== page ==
According to Western, the only way to break the cycle, therefore, is to replace punishment with a “socially integrative” approach, which he defined as creating conditions in America’s poorest communities for families and individuals to prosper and develop the kind of social “connections” that provide economic security and public safety.

Grassroots Change

Although this seemed to imply major new public investment in housing, schools and employment, Western focused on grassroots policy changes that involved local justice agencies developing close partnerships with community services and institutions working with at-risk individuals and families.

For instance, “in the aftermath of violence, our courts and correctional agencies should help rebuild the social membership of victims and offenders alike—both of whom have been alienated from the social compact by violence.”

Other changes such as ending money bail, reforming probation and parole, and reducing the burden of court fines and fees on the justice-involved were also important tools for reform, he wrote.

But, added Western, most important of all was changing the social and economic framework under which the justice system currently operates in order for the various strands of reform ideas to take root.

“With social integration as a basic principle of justice reform, we can revisit the libertarian, scientific and ethical reform impulses of the current period,” he wrote.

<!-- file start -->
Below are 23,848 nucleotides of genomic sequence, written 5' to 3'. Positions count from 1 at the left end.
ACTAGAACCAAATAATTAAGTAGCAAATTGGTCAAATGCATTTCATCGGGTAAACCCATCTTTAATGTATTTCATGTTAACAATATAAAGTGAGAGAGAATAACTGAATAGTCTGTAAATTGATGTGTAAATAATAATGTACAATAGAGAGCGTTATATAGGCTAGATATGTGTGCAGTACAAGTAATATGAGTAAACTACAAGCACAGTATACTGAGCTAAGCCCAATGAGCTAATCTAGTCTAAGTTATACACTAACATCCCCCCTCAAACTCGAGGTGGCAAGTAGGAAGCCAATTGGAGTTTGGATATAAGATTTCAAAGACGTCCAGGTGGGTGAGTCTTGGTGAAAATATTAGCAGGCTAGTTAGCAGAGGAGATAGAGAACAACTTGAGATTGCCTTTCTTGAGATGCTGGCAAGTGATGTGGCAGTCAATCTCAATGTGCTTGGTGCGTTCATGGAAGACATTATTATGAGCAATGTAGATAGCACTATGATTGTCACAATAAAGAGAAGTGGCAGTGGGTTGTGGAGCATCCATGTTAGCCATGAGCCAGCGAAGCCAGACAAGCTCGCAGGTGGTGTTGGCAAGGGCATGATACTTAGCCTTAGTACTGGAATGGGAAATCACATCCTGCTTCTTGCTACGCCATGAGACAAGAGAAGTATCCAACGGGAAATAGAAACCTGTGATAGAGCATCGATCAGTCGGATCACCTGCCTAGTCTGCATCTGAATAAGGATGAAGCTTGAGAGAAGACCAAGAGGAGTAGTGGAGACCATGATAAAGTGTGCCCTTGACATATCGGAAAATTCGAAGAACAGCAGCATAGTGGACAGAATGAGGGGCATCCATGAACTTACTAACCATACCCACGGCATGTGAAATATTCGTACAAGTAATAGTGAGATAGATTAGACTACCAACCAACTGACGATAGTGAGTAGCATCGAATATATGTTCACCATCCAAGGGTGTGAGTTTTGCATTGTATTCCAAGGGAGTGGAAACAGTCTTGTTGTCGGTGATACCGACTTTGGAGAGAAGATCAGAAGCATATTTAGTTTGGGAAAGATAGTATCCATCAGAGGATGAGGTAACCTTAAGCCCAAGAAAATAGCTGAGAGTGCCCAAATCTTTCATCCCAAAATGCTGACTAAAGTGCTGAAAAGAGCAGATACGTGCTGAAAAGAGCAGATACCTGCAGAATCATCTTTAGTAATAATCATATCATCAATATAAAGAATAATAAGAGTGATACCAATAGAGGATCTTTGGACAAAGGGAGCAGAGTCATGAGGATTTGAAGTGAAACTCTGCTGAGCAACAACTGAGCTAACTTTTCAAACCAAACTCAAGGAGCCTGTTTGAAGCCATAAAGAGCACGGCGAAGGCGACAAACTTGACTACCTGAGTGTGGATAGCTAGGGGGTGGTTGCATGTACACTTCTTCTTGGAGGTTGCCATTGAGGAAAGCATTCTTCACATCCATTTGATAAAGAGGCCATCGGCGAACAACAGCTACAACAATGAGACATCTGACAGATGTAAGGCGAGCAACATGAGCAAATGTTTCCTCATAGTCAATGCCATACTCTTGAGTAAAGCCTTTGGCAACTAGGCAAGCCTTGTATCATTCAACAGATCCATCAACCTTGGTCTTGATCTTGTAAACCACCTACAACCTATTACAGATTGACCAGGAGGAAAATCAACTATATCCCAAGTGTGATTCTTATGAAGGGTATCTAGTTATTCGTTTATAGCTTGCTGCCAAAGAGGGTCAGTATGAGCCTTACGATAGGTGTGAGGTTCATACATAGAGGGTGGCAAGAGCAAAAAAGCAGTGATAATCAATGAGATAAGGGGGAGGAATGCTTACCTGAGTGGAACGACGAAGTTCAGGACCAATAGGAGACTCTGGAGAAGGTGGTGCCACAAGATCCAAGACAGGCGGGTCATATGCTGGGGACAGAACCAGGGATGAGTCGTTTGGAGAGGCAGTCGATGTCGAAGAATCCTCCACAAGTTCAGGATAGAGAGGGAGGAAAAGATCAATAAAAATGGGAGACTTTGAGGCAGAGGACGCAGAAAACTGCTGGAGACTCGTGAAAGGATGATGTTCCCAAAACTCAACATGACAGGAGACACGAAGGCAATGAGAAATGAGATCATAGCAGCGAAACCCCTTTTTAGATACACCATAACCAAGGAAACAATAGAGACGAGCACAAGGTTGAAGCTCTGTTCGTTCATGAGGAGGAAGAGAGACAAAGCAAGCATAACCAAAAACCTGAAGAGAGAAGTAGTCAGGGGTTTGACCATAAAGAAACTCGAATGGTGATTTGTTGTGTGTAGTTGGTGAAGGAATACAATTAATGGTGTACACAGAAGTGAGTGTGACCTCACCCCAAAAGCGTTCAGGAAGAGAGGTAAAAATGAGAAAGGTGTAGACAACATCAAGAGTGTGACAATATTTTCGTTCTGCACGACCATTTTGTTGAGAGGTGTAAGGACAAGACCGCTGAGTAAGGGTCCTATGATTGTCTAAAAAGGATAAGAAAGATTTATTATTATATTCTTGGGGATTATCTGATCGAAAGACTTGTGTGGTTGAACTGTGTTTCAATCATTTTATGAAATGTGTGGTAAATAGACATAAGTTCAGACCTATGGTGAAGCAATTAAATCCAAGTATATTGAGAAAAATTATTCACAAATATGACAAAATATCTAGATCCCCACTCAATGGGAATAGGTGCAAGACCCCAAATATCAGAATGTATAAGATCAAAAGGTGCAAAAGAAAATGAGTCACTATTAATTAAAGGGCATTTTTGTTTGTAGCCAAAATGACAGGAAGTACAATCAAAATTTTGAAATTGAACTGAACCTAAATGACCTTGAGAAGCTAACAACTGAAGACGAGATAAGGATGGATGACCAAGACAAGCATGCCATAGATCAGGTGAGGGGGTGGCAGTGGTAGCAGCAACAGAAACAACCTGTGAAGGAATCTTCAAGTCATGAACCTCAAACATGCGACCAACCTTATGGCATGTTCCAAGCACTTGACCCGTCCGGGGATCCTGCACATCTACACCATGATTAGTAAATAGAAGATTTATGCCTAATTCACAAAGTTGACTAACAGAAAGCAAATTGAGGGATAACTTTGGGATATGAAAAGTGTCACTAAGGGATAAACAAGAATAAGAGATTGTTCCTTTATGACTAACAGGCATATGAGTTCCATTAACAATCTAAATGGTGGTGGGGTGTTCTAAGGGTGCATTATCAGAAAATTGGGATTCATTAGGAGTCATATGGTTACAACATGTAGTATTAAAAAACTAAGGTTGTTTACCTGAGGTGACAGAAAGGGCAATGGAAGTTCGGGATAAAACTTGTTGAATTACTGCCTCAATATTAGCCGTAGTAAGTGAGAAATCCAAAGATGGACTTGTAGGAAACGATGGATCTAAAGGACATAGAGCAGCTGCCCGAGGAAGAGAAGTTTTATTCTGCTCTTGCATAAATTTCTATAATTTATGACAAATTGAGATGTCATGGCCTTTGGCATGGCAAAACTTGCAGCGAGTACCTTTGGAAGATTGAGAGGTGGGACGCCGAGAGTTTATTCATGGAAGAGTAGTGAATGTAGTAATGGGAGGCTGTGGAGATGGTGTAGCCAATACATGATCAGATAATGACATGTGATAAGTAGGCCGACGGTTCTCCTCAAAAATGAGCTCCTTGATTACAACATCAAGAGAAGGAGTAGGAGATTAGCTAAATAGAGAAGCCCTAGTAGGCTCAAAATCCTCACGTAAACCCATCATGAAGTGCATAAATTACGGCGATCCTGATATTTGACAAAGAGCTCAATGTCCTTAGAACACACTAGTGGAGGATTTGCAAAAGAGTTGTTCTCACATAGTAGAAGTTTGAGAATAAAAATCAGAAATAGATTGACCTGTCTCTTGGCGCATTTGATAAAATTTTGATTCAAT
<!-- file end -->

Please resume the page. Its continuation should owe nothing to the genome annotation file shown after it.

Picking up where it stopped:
Western’s paper is available for downloading here.

from https://thecrimereport.org

After Prison, Coming Home Can be the Toughest Ordeal of All

Prison is often just a stop along the road for individuals who have been struggling with victimization all their lives, says Bruce Western, author of a new book exploring returning inmates’ experiences. That’s why the justice system should rethink its approach to who it punishes—and how—he argued during a talk in New York Thursday.

Prison is often just a stop along the road for individuals who have been struggling with victimization all their lives, says Harvard sociologist Bruce Western.

Western, author of the recently released Homeward: Life in the Year After Prison, said he was shocked by the findings of his own research showing the amount of violence many inmates had experienced long before they were incarcerated.

homeward bound“In a world that is so saturated with issues of moral complexity, our criminal justice winds up piling punishment upon people who are the most disadvantaged and have very serious histories of victimization,” Western said.

Western, the Daniel and Florence Guggenheim Professor of Criminal Justice Policy at Harvard University and a co-director of the Columbia Justice Lab, was speaking at a discussion of his book Thursday.

He was joined by Khalil Cumberbatch and Vivian Nixon, two former inmates who are among the leaders of the prison reform movement. Both said that the help available to them immediately after their release was crucial to their successful reentry to civilian society.

Vivian Nixon

Vivian Nixon

“I have a wonderful career that I love now, but it’s because I had that support when I got out,” said Nixon, executive director of the College and Community Fellowship.“And I attached that support to opportunity.”

She considers herself lucky to have had family support after serving a four-year sentence, but added it still took her 18 months to find work after being released.

Khalil Cumberbatch, associate vice president of policy at the Fortune Society, served a 6 ½ year sentence and took advantage of in-prison programs offered before release.

Bruce Western

Bruce Western

“People told me, ‘If you wait until the day you get out of prison to talk about your game plan, you’ve already lost,’” Cumberbatch said. “The real ‘game’ begins after you are released.”